Microsoft: “Corrective measures” taken at KYE factory

Exhausted teenagers sleep during break in their 15-hour shift.

© The National Labor Committee

Back in April last year, the Institute for Global Labour and Human Rights (back then, the National Labor Committee) issued a report detailing the prison-like conditions in KYE Systems Corporation’s Dongguan City factory. (Oh, you haven’t heard? Neither did I until recently.) With Microsoft being the majority producer of goods at this factory – about 30% – the report was understandably aimed sharply at Microsoft. (Other producers include Hewlett Packard, Best Buy, Samsung, Foxconn, Acer, Wi/IFC/Logitech and Asus-Rd.)

If you haven’t read the report, you really should. It’s angering.

After the report came out, Microsoft immediately responded, starting an investigation and shortly thereafter dispatching a team of both Microsoft and third-party auditors for on-site review. And… that’s all we heard for the year.

With no follow up to be found, I picked up the ball and emailed Microsoft. They responded:

Immediately after the NLC report was issued, we dispatched a team of Microsoft and third-party auditors to the KYE facility to conduct an investigative audit of the full scope of issues raised by the report, and to assess other areas related to working conditions, including labor, ethics, health, safety and environmental practices.  Our investigation found some issues that were contrary to Microsoft's Vendor Code of Conduct and we took corrective measures.  Microsoft takes these types of claims very seriously. Microsoft is committed to the fair treatment and safety of workers employed by our vendors, and to ensuring conformance with Microsoft policy.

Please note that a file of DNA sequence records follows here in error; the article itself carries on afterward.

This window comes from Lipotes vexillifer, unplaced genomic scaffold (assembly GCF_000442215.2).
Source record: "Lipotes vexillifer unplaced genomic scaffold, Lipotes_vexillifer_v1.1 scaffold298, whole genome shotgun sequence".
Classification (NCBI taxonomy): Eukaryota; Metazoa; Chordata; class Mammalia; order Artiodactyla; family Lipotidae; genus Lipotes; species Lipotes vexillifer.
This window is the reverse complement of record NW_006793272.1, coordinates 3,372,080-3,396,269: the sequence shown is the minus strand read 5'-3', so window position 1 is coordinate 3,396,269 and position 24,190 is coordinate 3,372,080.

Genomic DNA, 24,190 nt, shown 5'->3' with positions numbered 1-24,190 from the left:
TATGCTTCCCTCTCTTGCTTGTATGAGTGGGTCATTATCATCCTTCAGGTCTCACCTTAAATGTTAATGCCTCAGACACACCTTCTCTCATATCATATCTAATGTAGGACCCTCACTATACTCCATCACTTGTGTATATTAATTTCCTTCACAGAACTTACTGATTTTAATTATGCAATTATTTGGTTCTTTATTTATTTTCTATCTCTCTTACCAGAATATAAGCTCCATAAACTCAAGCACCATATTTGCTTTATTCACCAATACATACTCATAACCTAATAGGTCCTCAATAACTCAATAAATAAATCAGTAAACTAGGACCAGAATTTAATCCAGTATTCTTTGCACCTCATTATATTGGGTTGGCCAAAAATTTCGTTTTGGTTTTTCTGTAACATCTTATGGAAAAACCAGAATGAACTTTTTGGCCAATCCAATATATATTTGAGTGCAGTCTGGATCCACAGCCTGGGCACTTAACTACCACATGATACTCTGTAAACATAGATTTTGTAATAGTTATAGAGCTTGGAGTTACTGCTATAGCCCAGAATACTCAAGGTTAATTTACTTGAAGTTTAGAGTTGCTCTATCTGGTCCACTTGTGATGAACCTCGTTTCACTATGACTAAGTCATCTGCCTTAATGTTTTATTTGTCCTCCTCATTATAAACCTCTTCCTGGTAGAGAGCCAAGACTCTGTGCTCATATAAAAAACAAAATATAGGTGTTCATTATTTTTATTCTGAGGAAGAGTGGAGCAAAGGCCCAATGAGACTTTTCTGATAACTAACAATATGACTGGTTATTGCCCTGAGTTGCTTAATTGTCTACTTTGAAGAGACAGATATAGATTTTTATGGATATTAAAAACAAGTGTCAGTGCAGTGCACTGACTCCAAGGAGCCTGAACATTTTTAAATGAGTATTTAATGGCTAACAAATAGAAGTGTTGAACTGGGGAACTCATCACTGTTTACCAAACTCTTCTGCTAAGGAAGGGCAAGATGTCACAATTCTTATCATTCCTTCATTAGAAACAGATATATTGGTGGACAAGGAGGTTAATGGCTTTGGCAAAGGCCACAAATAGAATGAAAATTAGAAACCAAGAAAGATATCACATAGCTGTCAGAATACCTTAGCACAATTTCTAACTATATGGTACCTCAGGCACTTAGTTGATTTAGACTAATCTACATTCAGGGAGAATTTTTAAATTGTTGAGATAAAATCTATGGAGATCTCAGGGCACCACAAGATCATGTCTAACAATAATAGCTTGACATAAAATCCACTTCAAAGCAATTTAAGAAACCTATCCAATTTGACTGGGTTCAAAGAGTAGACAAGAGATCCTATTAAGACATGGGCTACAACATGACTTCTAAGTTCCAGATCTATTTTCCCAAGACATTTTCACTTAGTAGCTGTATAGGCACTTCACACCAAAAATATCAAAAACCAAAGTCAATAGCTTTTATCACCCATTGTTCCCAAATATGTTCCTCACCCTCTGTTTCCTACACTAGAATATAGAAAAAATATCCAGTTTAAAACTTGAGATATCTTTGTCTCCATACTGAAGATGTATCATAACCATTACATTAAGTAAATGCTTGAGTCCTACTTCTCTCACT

I tried pressing for details but got nowhere. I glanced over the aforementioned Vendor Code of Conduct, and found it to be rather thin and ridiculous. For example, the document states a “workweek should not be more than 60 hours a week, including overtime, except in emergency or unusual situations” but doesn’t define what constitutes an emergency or unusual situation. Having received a larger-than-normal order, for example, seems to fit that condition. (An interesting side note here is that it was updated in 2011.)

That said, I do believe Microsoft is sincere here and is one of the more humane players in this space. Folks like Walmart and Hanes, however, don’t care one bit. Sadly, I don’t believe we’ll ever learn what happened at KYE. The NLC’s China Program Coordinator confirmed the blackout of information, stating:

Unfortunately we do not have updates after Microsoft's investigation as our undercover researchers have pulled out and haven't been able to get back.